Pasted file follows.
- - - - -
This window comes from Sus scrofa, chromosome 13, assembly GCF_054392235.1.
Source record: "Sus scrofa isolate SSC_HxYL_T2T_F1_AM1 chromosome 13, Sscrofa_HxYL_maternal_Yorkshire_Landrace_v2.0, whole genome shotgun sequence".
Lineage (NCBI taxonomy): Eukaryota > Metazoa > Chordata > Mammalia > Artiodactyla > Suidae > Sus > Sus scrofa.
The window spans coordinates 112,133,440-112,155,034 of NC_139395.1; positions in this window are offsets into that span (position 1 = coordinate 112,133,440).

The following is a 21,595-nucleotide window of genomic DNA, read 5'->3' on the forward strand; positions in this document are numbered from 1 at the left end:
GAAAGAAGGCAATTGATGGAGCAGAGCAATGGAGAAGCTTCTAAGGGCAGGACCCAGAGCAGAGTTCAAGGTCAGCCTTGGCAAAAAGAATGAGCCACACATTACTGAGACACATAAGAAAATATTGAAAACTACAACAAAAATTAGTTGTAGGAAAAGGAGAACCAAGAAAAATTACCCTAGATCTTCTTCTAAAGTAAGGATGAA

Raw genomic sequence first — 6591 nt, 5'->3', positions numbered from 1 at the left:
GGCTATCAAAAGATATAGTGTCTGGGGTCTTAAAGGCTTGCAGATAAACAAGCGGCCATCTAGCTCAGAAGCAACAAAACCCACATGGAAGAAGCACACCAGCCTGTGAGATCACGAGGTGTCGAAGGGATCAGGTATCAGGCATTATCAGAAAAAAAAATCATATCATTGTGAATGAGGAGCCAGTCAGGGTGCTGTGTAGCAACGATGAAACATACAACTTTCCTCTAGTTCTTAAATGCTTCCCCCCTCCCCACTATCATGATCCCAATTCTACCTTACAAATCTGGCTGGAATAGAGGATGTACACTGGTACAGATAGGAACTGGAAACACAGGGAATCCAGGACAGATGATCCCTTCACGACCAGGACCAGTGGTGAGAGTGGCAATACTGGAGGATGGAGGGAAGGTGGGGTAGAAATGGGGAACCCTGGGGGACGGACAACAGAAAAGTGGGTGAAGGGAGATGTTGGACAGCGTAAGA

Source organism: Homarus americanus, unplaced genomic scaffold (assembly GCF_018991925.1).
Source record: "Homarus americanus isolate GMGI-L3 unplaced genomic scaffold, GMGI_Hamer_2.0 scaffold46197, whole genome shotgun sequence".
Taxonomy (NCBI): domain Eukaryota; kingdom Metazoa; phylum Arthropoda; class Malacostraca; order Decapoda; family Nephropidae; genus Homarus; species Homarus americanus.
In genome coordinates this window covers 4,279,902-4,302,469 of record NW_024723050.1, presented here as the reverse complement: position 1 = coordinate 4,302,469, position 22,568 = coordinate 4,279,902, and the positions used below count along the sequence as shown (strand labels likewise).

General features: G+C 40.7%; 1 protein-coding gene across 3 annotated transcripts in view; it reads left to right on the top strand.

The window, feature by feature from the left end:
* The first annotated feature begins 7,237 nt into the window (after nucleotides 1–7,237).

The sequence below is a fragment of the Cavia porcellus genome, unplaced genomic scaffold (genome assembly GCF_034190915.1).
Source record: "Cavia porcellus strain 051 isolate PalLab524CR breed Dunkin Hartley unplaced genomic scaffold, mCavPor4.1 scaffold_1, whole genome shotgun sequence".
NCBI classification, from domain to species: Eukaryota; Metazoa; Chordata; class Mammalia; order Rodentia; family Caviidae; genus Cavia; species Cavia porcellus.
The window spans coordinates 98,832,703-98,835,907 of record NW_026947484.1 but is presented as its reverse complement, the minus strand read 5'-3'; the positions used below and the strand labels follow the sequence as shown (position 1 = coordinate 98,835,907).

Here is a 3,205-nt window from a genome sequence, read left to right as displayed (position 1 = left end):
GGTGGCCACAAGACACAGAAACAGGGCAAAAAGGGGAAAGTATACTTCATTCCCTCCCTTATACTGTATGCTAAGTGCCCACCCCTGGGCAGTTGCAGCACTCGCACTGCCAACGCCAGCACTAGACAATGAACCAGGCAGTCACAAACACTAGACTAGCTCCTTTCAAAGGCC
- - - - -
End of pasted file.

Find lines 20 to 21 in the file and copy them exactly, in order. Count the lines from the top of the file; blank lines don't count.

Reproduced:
Here is a 3,205-nt window from a genome sequence, read left to right as displayed (position 1 = left end):
GGTGGCCACAAGACACAGAAACAGGGCAAAAAGGGGAAAGTATACTTCATTCCCTCCCTTATACTGTATGCTAAGTGCCCACCCCTGGGCAGTTGCAGCACTCGCACTGCCAACGCCAGCACTAGACAATGAACCAGGCAGTCACAAACACTAGACTAGCTCCTTTCAAAGGCC